from flask.ext.sqlalchemy import SQLAlchemy

    from app import app

    db = SQLAlchemy(app)

    class AccountHolder(db.Model):

        id = db.Column(db.Integer, primary_key=True)

        email = db.Column(db.String(120))

        username = db.Column(db.String(80))

        phone = db.Column(db.String(11))

        password = db.Column(db.String(140))

        def __init__(self,username,password,email,phone):

            self.username = username

   = email

   = phone

            self.password = password

        def __repr__(self):

            return '<AccountHolder %r>' % self.username

First, we create our DB object by instantiating a SQLAlchemy object from our 'app'. Then we make use of the premade Model class that SQLAlchemy comes with. Within our AccountHolder class we just do some initialization and that's it. As a cannonical example, lets look at the following code:

email = db.Column(db.String(120))  

'db' has a Column object and a number of associated database primitive datatype objects – in this example, a String class.

In plain English: "Create a database column called email that is of type string and has a maximum of 120 characters."

This is similar to having to do some static typing and should be familiar to folks coming from Java or C++. For those of you who only know dynamically typed languages, the computer operates on a set of primitive datatypes – namely, characters and numbers. In python, for instance, when we write the following line of code:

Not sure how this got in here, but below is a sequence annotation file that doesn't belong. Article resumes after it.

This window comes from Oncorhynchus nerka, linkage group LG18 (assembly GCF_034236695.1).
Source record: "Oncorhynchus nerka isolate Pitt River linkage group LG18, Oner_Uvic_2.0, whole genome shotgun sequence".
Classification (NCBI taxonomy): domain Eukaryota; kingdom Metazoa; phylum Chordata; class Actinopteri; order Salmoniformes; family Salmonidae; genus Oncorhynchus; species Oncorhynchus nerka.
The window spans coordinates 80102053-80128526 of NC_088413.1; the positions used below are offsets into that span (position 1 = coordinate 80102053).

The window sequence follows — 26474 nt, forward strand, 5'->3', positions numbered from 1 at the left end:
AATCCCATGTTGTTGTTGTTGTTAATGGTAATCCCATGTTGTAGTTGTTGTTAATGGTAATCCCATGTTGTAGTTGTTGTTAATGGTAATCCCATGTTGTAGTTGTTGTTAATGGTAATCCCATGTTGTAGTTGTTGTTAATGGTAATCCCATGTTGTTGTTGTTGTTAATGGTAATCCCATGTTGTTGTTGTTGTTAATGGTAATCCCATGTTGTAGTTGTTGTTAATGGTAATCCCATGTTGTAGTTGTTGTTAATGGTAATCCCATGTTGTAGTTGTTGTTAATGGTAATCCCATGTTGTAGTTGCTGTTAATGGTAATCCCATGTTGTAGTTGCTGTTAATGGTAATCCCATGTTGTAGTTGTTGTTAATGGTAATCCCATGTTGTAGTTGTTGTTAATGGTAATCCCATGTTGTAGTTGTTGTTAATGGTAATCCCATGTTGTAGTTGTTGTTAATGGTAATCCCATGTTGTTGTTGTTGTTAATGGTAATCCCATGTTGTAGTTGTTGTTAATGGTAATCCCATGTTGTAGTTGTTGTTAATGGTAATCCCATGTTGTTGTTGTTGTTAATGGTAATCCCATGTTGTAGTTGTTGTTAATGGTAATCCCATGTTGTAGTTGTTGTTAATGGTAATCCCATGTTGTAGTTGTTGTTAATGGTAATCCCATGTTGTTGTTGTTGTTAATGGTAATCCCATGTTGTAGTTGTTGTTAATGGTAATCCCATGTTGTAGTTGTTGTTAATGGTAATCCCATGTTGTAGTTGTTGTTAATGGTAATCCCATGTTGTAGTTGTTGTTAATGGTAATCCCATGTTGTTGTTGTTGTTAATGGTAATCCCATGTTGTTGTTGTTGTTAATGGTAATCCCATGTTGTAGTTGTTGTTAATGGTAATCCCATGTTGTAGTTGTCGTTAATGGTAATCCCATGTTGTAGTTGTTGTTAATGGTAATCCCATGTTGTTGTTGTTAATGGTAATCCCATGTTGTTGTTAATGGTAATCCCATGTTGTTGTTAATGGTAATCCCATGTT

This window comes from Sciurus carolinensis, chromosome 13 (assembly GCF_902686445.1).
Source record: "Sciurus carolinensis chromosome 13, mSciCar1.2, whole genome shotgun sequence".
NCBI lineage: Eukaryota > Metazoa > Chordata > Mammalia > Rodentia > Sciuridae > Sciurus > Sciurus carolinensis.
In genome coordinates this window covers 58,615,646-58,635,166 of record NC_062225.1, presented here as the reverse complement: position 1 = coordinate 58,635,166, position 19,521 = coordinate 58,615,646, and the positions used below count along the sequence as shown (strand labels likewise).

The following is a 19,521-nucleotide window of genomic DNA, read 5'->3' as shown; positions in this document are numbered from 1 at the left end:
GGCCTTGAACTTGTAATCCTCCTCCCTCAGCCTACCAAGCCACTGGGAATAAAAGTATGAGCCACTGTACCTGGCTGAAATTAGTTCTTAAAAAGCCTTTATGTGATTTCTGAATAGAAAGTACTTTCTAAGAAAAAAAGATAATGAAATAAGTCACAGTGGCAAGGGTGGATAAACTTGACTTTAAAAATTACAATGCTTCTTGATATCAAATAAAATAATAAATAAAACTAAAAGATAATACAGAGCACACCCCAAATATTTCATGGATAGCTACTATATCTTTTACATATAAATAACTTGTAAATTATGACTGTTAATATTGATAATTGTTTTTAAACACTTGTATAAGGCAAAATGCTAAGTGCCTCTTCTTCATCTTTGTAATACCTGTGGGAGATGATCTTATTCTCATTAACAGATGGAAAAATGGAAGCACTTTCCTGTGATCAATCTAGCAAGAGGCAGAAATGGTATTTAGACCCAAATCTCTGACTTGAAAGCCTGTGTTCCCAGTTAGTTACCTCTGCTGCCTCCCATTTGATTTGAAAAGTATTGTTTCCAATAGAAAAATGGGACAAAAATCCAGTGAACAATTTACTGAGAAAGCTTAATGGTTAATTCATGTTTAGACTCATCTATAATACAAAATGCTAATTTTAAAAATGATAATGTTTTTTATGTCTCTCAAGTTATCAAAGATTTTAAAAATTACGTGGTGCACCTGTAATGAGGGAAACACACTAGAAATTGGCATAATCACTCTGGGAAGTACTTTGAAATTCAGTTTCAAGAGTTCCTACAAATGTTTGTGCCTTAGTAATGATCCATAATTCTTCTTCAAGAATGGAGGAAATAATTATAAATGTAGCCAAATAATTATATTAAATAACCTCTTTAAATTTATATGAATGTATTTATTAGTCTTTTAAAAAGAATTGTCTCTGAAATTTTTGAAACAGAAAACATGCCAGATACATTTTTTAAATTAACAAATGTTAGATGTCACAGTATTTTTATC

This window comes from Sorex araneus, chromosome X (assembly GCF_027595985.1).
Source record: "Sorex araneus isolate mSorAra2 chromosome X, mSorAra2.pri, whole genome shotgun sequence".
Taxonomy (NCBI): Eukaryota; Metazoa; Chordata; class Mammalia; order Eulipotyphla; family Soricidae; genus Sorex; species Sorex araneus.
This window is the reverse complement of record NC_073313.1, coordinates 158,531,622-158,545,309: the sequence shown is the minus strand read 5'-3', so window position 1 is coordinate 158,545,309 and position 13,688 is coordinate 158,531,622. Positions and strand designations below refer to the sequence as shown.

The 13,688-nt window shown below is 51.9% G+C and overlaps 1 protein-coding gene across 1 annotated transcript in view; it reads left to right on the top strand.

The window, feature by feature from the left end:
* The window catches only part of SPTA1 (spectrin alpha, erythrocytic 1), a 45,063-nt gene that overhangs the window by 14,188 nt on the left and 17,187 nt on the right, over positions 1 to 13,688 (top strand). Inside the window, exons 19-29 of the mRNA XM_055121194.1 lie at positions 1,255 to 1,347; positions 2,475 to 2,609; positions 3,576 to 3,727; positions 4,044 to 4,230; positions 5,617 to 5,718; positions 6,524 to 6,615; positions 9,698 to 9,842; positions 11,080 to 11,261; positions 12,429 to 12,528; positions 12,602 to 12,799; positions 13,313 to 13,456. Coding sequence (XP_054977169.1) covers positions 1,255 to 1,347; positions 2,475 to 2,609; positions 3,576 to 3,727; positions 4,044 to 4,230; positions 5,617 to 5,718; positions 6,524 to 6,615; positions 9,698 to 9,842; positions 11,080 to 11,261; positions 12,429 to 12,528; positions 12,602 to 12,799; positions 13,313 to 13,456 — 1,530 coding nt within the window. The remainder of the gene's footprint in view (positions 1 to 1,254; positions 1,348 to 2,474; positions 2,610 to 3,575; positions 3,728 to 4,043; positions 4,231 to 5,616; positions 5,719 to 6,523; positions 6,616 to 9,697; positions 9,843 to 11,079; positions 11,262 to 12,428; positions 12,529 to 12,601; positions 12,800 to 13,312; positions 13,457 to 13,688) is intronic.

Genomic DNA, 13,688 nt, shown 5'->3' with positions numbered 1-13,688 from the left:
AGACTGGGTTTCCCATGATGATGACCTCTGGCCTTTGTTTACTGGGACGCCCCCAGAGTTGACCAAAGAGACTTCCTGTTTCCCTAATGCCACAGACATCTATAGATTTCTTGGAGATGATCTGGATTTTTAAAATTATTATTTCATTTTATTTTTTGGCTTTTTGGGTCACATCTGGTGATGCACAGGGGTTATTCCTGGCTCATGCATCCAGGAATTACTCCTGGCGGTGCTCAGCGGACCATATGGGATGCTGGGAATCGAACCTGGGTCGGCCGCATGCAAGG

x = "Hello"  

We are really doing:

String x = String("Hello")  

These String keywords are implicit in any dynamically typed language. Which is pretty awesome – but comes with a cost. If you know the primitive types you're supposed to be working with, the computer can apply different optimizations to make your code run much faster.

We could do the same thing for integers as follows:

x = 0  

is really:

Integer x = Integer(0)  

And so on.

looking at the 'init' function:

The 'init' function is a general idea from object oriented programming in Python. It stands for "initialize" and is used to initialize a class with specific values. You need not have passed in the values as we did above. If you wanted to, you could write a class as so:

    #A very simple class:

    class Foo:

        def __init__(self):

            self.x = 5

        def __str__(self):

            return repr(self.x)

    foo = Foo()

    bar = Foo()

    print foo.x

    print bar.x

    # to string:

    print foo

    print bar

The above code creates two simple objects 'foo' and 'bar'. Both print out x. The 'init' statement here is used simply to have x initialized to 5. So for both of the instantiated objects 'foo' and 'bar', 'x == 5'.